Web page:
Federal regulators have ordered new label warnings for the Essure birth control implant, a system of permanent contraception that has been the subject of thousands of patient complaints. For many women, however, the new warnings do not go far enough, and they have vowed to continue their fight for an Essure recall.
The Essure Permanent Birth Control System is now marketed by Bayer, and has been implanted in thousands of women since its launch in 2002 by Conceptus, Inc. The nickel-titanium coils are inserted into the fallopian tubes via the vagina. Once in place, they promote the formation of scar tissue that blocks sperm from reaching any unfertilized eggs released by the ovaries The end result is similar to a tubal ligation, but without the need for general anesthesia.
According to the U.S. Food & Drug Administration (FDA), more than 5,000 complaints involving Essure were logged with the agency between November 2002 and March 2015. They detailed instances of unintended pregnancies, miscarriages, stillbirths and severe pain and bleeding that persisted long after Essure was implanted. Many of the women who received the coils said they were forced to undergo removal surgery because of the severe side effects they experienced.
On February 29th, the FDA announced that it was ordering a new Black Box Warning – the strongest safety alert possible – for the Essure label so that doctors and patients are aware of its risks. The agency is also working on a “checklist” for doctors to discuss potential complications with patients.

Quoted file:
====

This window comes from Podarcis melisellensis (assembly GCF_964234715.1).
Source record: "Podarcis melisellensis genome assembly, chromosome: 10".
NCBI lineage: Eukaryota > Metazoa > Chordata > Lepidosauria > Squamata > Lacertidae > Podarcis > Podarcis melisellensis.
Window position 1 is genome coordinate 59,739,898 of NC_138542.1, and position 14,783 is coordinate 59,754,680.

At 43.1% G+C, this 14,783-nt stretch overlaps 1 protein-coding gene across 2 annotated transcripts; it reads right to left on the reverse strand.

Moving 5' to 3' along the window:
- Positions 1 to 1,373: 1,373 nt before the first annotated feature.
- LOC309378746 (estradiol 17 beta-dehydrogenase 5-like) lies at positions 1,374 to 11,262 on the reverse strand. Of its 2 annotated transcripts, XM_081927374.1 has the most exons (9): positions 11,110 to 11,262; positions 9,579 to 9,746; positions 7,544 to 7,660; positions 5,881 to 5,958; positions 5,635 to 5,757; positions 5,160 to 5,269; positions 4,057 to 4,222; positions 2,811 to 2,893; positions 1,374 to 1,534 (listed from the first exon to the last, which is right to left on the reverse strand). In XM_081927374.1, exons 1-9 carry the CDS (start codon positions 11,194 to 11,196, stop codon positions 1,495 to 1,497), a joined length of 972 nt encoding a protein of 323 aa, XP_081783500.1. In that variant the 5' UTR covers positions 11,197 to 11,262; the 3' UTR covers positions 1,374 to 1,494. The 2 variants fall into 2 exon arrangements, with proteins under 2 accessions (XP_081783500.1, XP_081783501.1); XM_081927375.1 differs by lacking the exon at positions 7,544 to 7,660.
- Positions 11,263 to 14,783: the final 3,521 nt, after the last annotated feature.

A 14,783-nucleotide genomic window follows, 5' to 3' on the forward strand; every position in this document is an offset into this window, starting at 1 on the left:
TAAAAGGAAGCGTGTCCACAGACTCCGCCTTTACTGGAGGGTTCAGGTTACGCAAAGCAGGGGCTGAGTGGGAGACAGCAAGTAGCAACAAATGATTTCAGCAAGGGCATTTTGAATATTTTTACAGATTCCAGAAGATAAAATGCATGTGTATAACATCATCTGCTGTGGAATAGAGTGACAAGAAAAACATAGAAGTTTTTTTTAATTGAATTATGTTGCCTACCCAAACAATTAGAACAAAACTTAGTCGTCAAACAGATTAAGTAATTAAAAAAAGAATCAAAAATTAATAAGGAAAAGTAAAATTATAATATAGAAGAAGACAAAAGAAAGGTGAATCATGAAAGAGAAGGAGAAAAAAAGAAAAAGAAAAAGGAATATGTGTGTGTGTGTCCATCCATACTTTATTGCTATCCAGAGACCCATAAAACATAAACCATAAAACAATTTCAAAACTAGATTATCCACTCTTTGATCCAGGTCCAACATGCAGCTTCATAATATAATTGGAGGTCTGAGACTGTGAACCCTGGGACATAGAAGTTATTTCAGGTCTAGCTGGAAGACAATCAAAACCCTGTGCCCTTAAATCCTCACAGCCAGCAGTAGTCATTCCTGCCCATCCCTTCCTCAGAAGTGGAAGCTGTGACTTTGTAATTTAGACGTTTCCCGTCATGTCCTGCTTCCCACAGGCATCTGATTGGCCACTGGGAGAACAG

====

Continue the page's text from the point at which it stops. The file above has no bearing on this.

In addition, the FDA has orderd Bayer to conduct a new study designed to “provide important information about the risks of the device in a real-world environment.” The study must follow at least 2,000 women for at least 3 years, and monitor Essure recipients for problems such as unwanted pregnancy, pelvic pain and other symptoms. Finally, it must assess how these complications impact quality of life
In the meantime, Essure will remain on the market, something that is not sitting well with many.
“Anything less than a recall is just unacceptable. It’s like we’re not being heard,”Jennie Fisher, a member of the Essure Sisters Facebook Group, told USAToday. “I just hate to see more women being implanted every day when we know it’s not safe.”
“It’s unbelievable that it took the FDA since September to make just two recommendations with no enforcement measures and [to] ask the manufacturer to perform another study while leaving Essure on the market,” Rep. Mike Fitzpatrick (R-Pa.), who has long pushed for an Essure recall, said in a statement issued on Monday.
“Essure should be off the market until the requested studies are completed,” Rep. Rosa DeLauro (D-Conn.) told The Washington Post.